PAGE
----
Until recently, New York had been one of two states (the other being California) without an asset transfer penalty for HCBS. This means transferring assets meant Medicaid wouldn’t pay for nursing home care, but it would cover HCBS. However, due to a budget shortfall, the state created an asset transfer penalty for HCBS.
This HCBS asset transfer penalty will be phased in for applications submitted after December 31, 2020, and will only apply to asset transfers made after September 30, 2020. Furthermore, these asset transfers have occur while an individual was “otherwise eligible” for Medicaid in order for them to incur a penalty. This means that an applicant wouldn’t face penalties for transferring or gifting assets if they didn’t meet long-term care “level of care” requirements or have income below the eligibility limit at that time.
New York State uses a 60-month lookback period to calculate its asset transfer penalty for nursing home benefits, but the lookback period is 30-months for HCBS.
A state’s Medicaid agency is required to recover what it paid for long-term care related costs while an enrollee was 55 or older. States can also pursue estate recovery for all other medical costs, and can collect from enrollees who did not receive long-term care.
New York has chosen to limit estate recovery to nursing home care, HCBS, and related hospital and prescription drug coverage received beginning at the age of 55. The state recovers the cost for these services from both Medicaid ABD and Medicaid expansion enrollees (the Medicaid expansion covers LTSS in New York).
When Medicaid coverage was administered by a Managed Care Organization (MCO) (i.e., a private insurer with whom the state contracts to administer Medicaid or long-term care benefits), the state will attempt to recover what it paid the MCO. That means the estate recovery amount could differ from the actual cost of Medicaid services received. As a result, the estates of enrollees who receive few long-term care benefits could end up with large bills from Medicaid.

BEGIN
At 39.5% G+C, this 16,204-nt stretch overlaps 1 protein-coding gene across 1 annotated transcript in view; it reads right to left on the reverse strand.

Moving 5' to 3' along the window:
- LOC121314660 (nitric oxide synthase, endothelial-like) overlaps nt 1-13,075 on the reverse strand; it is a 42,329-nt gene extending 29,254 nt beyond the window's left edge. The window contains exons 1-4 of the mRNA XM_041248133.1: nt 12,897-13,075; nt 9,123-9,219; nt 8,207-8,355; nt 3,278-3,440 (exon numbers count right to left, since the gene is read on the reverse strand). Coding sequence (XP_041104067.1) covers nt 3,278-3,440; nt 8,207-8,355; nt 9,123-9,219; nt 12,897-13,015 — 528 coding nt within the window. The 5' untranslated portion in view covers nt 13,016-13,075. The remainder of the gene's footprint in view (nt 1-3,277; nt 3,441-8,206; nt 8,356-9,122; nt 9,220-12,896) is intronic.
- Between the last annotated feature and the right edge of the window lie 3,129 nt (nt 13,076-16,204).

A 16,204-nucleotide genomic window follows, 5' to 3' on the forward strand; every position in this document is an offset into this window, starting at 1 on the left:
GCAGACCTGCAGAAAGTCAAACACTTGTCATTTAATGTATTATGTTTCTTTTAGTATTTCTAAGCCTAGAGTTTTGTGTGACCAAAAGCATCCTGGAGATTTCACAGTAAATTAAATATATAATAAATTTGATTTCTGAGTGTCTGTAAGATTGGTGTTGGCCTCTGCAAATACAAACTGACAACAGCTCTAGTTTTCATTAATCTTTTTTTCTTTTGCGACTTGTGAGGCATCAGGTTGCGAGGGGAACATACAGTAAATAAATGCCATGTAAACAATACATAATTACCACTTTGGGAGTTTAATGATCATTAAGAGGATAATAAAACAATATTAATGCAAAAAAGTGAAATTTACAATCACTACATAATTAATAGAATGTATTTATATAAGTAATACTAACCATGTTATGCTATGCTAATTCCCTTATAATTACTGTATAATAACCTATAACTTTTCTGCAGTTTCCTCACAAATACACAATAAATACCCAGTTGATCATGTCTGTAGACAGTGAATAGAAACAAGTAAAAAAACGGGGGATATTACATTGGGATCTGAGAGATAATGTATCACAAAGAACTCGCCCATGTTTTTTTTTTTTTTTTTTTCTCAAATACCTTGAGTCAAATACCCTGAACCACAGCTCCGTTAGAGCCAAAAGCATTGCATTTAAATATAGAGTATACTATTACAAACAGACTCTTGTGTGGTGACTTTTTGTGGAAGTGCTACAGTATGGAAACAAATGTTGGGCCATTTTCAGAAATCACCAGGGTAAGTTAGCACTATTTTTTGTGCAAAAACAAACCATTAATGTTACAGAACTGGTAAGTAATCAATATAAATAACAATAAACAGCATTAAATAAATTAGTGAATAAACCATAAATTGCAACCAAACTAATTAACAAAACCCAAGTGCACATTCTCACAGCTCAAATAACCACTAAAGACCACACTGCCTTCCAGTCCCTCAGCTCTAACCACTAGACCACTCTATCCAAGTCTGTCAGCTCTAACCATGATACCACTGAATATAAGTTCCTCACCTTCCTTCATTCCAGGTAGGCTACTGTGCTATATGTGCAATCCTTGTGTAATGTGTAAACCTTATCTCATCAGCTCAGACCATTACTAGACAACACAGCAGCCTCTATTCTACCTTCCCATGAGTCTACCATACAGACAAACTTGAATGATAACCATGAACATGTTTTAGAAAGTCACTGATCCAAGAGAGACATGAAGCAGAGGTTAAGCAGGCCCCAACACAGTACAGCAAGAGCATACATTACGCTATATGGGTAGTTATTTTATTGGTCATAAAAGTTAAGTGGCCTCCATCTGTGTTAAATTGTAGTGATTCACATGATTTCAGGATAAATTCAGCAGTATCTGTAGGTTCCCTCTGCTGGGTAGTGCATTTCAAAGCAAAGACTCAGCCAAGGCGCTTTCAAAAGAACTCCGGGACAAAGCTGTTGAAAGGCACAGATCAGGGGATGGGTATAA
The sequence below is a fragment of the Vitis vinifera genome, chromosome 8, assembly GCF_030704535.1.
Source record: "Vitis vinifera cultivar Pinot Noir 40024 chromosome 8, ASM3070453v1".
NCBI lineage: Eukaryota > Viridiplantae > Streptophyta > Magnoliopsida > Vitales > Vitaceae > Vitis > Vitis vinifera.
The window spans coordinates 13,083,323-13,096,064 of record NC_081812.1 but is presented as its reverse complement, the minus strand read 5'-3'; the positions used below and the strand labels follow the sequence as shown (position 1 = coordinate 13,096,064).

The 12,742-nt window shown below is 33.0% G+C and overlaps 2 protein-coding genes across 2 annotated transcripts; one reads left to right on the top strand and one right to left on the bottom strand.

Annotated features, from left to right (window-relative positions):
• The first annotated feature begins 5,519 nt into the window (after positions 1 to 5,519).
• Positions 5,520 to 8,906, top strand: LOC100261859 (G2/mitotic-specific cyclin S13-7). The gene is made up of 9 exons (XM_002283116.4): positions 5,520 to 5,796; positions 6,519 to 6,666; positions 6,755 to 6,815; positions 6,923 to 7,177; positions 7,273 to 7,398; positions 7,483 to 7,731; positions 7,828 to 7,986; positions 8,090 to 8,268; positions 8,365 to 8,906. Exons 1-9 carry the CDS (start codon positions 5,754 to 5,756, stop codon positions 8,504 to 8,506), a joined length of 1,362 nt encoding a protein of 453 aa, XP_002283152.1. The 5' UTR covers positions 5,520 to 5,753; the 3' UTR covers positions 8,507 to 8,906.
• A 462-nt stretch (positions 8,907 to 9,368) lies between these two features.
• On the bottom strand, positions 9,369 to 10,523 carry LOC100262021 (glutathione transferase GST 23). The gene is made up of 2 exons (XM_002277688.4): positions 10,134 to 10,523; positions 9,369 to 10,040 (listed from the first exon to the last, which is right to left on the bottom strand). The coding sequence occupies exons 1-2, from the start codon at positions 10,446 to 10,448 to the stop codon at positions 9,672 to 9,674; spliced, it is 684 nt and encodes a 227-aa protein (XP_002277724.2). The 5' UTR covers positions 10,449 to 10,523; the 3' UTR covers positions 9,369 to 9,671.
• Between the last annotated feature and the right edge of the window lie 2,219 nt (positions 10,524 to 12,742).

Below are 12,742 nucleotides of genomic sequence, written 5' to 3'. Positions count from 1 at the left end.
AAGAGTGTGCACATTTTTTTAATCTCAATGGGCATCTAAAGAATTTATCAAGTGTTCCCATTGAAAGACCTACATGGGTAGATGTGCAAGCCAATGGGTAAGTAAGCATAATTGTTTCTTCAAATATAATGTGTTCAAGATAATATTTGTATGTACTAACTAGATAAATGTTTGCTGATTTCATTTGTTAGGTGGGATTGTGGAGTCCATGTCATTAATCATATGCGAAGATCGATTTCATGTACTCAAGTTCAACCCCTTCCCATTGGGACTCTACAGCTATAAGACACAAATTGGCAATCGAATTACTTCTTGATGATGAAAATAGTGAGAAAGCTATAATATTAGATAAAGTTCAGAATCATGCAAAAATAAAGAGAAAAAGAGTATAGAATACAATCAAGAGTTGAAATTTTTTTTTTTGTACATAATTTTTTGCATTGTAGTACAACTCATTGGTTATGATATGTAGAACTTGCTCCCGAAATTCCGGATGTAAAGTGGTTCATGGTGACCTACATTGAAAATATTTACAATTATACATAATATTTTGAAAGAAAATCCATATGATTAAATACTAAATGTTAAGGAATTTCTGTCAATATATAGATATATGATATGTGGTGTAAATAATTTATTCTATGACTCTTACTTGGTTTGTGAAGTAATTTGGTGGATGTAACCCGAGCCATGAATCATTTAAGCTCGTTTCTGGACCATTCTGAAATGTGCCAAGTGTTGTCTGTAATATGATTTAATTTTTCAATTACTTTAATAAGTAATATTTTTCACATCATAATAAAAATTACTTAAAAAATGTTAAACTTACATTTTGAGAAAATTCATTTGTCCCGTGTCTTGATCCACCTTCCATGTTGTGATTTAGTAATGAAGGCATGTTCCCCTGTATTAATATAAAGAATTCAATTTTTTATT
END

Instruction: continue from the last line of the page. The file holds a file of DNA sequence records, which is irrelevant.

New York will only attempt to recover from an enrollee’s probate estate (meaning assets that are subject to a will). This means the state will not attempt to recover from retirement and bank accounts with “transfer-on-death” provisions, living trusts, and other assets that pass outside probate. (The Legislature had expanded estate recovery to include property that wasn’t subject to probate in 2011, but repealed that expansion a year later.)
Congress exempted Medicare premiums and cost sharing from Medicaid estate recovery starting with benefits paid after December 31, 2009.
You can access no cost Medicare counseling by contacting the New York Health Insurance Information Counseling and Assistance Program (HIICAP) at 1-800-701-0501.
HIICAP can help you enroll in Medicare, compare and change Medicare Advantage and Part D plans, and answer questions about state Medigap protections. HIICAP counselors may also be able to suggest local home care or long-term care agencies. This website has more information about the services HIICAP offers.
Elder law attorneys can help individuals plan for Medicaid long-term care benefits. You can use this search feature on the National Academy of Elder Law Attorneys (NAELA) website to find an elder attorney near you.
Medicaid eligibility is overseen by the Human Resources Administration (HRA) in New York City and by Local Departments of Social Services (LDSS) elsewhere in the state. You can apply for Medicaid for the aged, blind and disabled or an MSP at an HRA office (in NYC) or at your LDSS (Long Island, Westchester and Upstate).
Josh Schultz has a strong background in Medicare and the Affordable Care Act. He coordinated a Medicare technical assistance contract at the Medicare Rights Center in New York City, and represented clients in extensive Medicare claims and appeals. In addition to advocacy work, Josh helped implement health insurance exchanges at the technology firm hCentive. He has also held consulting roles, including at Sachs Policy Group, where he worked with hospital, insurer and technology clients.